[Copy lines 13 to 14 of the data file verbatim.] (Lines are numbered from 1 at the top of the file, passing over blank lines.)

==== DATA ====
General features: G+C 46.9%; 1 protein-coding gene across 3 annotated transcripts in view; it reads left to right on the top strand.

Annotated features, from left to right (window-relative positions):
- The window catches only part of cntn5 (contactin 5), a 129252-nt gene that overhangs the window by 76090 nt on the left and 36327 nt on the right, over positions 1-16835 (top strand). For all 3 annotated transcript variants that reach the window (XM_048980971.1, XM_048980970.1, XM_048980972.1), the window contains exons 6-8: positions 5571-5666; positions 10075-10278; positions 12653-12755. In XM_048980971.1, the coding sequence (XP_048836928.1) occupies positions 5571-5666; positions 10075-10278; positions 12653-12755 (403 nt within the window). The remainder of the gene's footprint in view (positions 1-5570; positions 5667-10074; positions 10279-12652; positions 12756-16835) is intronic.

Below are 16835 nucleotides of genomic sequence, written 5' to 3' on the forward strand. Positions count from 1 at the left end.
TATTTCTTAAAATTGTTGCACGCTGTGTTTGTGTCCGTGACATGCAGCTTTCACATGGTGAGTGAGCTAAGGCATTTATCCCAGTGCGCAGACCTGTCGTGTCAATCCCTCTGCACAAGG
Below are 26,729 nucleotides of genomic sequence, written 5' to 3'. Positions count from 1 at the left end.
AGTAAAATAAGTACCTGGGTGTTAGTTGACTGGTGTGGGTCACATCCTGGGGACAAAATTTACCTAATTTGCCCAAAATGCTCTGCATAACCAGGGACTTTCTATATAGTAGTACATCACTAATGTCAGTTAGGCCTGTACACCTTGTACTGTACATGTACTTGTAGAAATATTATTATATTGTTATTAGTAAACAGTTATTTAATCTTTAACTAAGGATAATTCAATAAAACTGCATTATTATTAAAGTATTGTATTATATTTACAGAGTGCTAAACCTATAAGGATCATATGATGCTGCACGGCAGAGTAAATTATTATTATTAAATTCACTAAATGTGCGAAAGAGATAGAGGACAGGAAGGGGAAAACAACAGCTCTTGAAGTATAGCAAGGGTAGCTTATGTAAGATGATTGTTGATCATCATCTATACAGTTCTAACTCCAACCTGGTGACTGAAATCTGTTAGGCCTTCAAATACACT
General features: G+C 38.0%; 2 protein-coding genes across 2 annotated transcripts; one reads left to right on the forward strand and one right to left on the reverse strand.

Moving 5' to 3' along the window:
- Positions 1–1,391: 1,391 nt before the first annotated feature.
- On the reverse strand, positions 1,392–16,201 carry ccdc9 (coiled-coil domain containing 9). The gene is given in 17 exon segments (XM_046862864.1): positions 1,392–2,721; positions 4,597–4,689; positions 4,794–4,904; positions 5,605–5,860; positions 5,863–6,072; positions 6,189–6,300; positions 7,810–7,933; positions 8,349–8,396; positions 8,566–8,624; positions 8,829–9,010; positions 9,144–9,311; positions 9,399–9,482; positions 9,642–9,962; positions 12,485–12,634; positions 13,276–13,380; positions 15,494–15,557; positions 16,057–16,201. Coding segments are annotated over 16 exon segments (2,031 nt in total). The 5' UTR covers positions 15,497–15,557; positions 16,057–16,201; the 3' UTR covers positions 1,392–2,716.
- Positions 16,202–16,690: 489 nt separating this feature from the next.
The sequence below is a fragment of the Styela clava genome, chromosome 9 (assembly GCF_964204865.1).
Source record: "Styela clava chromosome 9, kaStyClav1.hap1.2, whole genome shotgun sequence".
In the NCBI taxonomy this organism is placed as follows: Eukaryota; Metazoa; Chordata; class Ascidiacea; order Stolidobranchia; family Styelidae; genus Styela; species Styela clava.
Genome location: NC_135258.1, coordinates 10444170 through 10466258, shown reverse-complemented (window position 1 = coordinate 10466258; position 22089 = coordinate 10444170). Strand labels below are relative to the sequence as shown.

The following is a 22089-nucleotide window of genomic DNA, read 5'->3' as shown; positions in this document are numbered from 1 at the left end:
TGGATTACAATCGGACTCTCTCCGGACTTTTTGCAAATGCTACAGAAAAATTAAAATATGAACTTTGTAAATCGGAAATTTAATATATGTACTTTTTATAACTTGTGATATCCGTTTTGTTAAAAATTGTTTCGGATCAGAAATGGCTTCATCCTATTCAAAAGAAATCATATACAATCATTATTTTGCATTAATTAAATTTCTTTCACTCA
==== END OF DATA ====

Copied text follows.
The sequence below is a fragment of the Styela clava genome, chromosome 9 (assembly GCF_964204865.1).
Source record: "Styela clava chromosome 9, kaStyClav1.hap1.2, whole genome shotgun sequence".